Washington, D.C. (December 11, 2017)—Vladimir Putin is no chess master. He’s a gambler who has taken larger risks in recent years. And while the subversion of the 2016 U.S. election was a spectacular geopolitical heist pulled off on a shoestring budget, Americans have a key misunderstanding of Russia and the man that pulls the strings. The Atlantic staff writer Julia Ioffe spent months reporting on her native Russia to determine What Putin Really Wants,”appearing on the cover of The Atlantic’s January/February 2018 issue and published today at TheAtlantic.com. In the wide-ranging cover story, Ioffe offers the definitive telling of how the Kremlin, despite its limitations, pulled off one of the greatest acts of political sabotage in modern history. And she describes how far an emboldened Putin is prepared to go—in 2018, in 2020—in order to get what he wants.

“What Putin Really Wants” is out today at TheAtlantic.com, along with many other features from the double issue of the magazine. The issue hits newsstands next week.

In the same way that Russians overestimate America, seeing it as an all-powerful orchestrator of global political developments, Ioffe reports that Americans project their own fears onto Russia, a country that is a paradox of deftness, might, and profound weakness—unshakably steady, yet somehow always teetering on the verge of collapse. Ioffe writes that the subversion of the election was less a result of strategic brilliance than it was of tactical flexibility—a willingness to experiment, to disrupt, and to take big risks.

And ironically, it succeeded in part because the Obama administration initially saw the effort as amateurish and unserious. As one high-level businessman with ties to the Kremlin characterizes Russia’s efforts to disrupt American politics: “You’re telling me that everything in Russia works as poorly as it does, except our hackers? Rosneft doesn’t work well. Our healthcare system doesn’t work well. Our education system doesn’t work well. And here, all of a sudden, are our hackers, and they’re amazing?” And so, writes Ioffe, “a forgery, a couple of groups of hackers, and a drip of well-timed leaks were all it took to throw American politics into chaos.”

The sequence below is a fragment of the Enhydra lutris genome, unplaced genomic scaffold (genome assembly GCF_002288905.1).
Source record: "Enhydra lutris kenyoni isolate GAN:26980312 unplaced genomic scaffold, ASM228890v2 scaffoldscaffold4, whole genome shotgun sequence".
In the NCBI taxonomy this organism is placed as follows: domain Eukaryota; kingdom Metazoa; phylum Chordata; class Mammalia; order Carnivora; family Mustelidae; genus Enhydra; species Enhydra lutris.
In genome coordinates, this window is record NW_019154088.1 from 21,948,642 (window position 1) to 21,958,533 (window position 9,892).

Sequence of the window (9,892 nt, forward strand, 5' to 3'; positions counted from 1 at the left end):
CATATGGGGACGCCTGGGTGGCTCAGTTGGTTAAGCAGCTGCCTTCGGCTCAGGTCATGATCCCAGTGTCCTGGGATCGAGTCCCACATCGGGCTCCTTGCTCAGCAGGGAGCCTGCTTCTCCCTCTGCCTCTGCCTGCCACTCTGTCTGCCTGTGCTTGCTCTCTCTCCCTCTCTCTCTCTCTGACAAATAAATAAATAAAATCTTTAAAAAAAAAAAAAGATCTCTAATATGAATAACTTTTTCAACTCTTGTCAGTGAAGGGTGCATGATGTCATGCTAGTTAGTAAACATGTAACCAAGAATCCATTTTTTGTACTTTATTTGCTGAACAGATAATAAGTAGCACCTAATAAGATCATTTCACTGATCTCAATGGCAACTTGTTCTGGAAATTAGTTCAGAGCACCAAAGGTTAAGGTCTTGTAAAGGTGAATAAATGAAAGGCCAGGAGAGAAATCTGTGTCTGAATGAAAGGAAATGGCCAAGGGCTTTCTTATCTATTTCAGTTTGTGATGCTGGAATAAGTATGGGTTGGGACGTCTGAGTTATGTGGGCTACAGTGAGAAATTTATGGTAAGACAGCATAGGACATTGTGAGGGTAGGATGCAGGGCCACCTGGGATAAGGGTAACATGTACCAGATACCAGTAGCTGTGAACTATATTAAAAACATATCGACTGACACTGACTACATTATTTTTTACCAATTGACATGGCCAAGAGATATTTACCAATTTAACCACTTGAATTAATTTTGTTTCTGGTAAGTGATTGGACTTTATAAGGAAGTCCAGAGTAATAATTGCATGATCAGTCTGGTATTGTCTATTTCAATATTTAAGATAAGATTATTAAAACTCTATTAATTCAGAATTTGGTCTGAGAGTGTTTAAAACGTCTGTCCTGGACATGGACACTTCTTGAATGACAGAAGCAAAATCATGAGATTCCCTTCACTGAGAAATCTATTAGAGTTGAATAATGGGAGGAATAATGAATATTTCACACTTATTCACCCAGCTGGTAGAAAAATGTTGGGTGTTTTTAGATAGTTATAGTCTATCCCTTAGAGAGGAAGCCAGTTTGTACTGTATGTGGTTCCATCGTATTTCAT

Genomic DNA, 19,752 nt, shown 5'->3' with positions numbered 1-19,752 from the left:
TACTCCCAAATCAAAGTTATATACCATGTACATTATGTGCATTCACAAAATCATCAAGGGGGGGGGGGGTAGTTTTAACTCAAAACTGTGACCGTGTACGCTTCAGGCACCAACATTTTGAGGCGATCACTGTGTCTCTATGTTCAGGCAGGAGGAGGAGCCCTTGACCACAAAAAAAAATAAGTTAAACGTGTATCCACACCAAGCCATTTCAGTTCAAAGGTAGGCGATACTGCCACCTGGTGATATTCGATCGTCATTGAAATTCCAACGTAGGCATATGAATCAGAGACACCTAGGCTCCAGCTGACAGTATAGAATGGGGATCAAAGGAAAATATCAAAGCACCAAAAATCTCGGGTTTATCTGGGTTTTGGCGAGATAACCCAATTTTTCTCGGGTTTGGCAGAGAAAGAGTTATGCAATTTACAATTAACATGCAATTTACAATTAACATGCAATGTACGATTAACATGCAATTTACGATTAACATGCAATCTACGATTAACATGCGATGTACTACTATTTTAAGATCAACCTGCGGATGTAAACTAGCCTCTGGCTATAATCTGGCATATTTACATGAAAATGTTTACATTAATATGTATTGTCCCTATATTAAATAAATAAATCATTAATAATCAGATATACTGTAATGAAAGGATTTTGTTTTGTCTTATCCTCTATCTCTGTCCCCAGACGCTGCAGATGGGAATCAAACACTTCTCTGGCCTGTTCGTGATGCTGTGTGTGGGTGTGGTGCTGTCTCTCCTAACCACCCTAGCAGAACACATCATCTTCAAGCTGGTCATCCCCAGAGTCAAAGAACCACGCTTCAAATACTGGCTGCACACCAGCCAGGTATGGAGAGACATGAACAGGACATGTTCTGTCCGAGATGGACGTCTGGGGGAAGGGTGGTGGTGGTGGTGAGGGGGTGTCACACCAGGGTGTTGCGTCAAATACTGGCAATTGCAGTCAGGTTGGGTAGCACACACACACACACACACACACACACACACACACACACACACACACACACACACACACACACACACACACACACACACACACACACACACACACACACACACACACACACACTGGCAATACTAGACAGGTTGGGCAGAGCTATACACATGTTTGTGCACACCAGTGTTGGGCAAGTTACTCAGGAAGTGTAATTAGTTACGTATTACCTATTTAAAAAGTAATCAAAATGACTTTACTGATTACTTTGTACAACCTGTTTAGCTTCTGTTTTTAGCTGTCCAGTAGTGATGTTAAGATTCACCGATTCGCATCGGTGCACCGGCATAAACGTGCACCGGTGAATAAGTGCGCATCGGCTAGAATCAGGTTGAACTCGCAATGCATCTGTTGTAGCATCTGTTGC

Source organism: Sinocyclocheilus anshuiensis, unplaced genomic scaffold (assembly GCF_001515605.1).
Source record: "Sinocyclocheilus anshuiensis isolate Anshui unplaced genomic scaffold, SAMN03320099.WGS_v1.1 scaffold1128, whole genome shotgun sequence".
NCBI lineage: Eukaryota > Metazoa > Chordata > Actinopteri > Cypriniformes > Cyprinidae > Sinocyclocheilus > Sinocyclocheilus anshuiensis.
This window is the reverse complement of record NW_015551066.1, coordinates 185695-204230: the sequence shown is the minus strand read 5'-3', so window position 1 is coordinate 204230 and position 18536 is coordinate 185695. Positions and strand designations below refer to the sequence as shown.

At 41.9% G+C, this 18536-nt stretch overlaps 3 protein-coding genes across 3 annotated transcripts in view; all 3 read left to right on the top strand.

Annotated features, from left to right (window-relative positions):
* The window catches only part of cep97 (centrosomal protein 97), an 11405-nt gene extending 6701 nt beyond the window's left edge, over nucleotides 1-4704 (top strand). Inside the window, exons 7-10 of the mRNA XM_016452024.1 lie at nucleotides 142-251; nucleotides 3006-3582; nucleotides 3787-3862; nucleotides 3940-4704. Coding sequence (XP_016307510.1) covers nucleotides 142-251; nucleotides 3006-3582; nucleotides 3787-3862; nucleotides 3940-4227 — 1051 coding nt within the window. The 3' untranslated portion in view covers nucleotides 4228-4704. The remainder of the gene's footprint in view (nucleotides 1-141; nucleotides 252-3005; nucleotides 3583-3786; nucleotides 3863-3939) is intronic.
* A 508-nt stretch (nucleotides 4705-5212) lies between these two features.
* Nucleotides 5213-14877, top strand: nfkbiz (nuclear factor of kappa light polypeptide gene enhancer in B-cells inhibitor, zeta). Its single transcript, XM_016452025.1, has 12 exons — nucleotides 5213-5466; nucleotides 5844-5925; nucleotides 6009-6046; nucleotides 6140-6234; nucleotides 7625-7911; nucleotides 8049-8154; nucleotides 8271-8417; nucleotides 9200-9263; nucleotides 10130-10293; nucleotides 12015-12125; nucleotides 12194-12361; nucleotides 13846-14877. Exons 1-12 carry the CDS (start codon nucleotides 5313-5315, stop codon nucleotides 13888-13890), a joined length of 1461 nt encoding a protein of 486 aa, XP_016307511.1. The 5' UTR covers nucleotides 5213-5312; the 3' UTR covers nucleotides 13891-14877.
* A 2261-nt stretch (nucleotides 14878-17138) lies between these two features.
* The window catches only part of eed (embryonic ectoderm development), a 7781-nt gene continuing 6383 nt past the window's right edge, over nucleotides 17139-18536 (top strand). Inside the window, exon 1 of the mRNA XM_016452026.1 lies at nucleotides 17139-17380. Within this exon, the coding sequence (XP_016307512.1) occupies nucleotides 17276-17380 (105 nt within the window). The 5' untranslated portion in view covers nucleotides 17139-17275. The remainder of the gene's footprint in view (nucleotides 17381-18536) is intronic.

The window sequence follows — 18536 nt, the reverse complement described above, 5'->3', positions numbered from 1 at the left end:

Ioffe shows how U.S. strategic carelessness over the past decade has inexorably pushed Putin toward greater and greater hostility. Perhaps most notably, some of America’s misadventures abroad have prodded Putin to take a more aggressive stance toward America, and to engage in more hostile measures against it. In particular, America’s killing of Muammar Gaddafi in Libya—the video of which Putin has watched obsessively—has led the Russian premier to believe he must actively cultivate his domestic popular support, especially with his country in economic decline, and to do disrupt American politics, lest he be the next dictator to be deposed by American intervention.

With Putin’s six-year term up in 2024, everyone in Moscow knows his reign will eventually come to an end. But no one knows what happens the day after. Ioffe writes: “Ironically, Putin has laid the groundwork for exactly the kind of chaotic collapse that he has spent his political life trying to avoid, the kind of collapse that gave rise to his reign. He has made himself a hostage to a system he built with his own hands.” As America’s next major election cycle approaches, what will be Putin’s next move? And how far might he be prepared to go in order to maintain control?

Ioffe is one of the leading reporters covering the entangled and evolving U.S.-Russia relationship. Last month, she broke the news that Donald Trump Jr. had engaged in a series of secretive correspondences with the WikiLeaks Twitter account during his father’s presidential campaign.

What Putin Really Wants” is now at The Atlantic, and appears on the cover of the January/February 2018 issue of the magazine. All excerpts must be credited to The Atlantic.

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